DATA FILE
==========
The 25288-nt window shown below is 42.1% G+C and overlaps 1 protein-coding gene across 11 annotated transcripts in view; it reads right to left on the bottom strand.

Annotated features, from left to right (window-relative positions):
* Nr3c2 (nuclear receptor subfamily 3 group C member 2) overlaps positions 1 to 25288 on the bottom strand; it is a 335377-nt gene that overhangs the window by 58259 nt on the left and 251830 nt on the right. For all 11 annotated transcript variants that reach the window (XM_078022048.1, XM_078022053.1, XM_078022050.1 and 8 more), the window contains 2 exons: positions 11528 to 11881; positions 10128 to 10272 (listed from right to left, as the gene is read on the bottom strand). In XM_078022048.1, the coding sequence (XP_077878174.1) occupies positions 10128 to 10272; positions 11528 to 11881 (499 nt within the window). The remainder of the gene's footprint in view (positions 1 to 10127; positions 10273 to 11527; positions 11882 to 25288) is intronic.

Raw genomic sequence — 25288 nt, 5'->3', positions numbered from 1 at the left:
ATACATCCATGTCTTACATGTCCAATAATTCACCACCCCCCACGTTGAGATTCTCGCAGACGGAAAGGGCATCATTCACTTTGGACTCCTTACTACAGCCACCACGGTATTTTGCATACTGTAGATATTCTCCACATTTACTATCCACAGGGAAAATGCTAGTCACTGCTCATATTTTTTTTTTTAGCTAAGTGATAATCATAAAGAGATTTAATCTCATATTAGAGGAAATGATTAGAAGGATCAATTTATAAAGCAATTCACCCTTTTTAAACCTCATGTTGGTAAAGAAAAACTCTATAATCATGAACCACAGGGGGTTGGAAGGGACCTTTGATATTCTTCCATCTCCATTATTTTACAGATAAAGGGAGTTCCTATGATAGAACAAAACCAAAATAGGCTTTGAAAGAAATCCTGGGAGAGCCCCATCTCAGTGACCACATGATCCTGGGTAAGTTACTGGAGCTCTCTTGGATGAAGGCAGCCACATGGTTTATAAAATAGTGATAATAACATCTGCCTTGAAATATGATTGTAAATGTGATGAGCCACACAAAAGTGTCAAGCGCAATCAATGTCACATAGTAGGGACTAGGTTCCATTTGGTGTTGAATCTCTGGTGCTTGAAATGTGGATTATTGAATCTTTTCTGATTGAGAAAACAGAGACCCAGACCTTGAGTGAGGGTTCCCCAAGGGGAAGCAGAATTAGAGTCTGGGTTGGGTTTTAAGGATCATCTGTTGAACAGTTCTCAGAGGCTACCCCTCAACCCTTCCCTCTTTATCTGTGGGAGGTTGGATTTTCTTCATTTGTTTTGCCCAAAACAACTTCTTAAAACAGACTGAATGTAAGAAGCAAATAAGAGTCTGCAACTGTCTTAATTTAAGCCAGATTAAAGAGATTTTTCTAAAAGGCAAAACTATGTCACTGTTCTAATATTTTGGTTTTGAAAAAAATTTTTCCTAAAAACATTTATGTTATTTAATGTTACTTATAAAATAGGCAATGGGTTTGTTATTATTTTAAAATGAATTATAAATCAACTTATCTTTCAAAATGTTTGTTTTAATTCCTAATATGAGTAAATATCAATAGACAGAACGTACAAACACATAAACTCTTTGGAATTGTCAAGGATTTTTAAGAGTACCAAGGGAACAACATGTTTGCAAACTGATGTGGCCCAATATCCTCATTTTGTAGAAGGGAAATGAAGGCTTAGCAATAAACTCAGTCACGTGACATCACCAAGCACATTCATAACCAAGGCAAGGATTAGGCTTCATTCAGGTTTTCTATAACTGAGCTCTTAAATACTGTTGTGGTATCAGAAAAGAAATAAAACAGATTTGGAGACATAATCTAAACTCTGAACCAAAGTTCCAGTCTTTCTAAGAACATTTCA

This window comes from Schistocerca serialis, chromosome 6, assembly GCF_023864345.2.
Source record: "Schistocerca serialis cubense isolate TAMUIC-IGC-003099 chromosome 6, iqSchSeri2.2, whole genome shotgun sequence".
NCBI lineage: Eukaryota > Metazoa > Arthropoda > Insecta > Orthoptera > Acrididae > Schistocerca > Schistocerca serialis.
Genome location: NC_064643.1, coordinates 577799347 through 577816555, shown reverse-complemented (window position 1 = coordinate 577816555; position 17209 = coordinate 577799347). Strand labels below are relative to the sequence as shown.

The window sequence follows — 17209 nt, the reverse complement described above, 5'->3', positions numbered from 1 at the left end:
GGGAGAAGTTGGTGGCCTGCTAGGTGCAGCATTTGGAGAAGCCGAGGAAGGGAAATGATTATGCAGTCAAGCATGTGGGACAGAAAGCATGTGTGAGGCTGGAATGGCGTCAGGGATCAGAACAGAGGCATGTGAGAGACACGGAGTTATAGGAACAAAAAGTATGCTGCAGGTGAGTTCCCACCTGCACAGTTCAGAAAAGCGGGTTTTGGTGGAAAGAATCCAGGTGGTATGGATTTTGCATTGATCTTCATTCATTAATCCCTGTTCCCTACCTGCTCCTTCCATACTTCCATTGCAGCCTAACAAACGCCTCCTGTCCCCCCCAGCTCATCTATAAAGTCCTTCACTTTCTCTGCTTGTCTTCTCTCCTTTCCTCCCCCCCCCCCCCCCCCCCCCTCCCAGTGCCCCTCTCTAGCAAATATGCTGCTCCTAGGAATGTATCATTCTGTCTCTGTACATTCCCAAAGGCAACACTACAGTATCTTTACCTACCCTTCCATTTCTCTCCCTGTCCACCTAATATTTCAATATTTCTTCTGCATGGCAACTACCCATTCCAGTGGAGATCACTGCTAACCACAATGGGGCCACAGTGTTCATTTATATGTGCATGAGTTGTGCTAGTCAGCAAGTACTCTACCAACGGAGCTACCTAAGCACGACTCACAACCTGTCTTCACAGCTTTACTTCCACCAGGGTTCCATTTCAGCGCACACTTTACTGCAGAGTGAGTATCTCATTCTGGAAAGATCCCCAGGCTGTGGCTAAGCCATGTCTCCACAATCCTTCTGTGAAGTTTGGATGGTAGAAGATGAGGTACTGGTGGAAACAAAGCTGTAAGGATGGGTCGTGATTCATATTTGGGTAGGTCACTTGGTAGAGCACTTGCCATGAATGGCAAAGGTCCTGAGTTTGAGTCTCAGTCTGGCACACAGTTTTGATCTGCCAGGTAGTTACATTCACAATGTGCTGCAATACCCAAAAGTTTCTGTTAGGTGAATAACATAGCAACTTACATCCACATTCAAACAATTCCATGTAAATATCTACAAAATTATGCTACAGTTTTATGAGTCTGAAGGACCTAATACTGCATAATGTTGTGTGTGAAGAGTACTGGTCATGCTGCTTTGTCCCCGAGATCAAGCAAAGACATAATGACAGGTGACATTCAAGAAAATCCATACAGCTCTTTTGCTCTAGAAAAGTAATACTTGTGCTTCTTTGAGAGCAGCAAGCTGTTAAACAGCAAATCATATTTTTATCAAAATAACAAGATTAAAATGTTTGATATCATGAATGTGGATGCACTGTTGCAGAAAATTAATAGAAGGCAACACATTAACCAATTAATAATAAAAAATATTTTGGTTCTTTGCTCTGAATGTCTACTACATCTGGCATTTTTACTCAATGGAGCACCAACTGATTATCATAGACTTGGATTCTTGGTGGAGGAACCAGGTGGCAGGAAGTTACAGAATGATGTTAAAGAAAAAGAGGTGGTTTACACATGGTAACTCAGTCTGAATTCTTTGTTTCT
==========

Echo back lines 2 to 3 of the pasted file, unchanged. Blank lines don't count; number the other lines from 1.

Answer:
Annotated features, from left to right (window-relative positions):
* Nr3c2 (nuclear receptor subfamily 3 group C member 2) overlaps positions 1 to 25288 on the bottom strand; it is a 335377-nt gene that overhangs the window by 58259 nt on the left and 251830 nt on the right. For all 11 annotated transcript variants that reach the window (XM_078022048.1, XM_078022053.1, XM_078022050.1 and 8 more), the window contains 2 exons: positions 11528 to 11881; positions 10128 to 10272 (listed from right to left, as the gene is read on the bottom strand). In XM_078022048.1, the coding sequence (XP_077878174.1) occupies positions 10128 to 10272; positions 11528 to 11881 (499 nt within the window). The remainder of the gene's footprint in view (positions 1 to 10127; positions 10273 to 11527; positions 11882 to 25288) is intronic.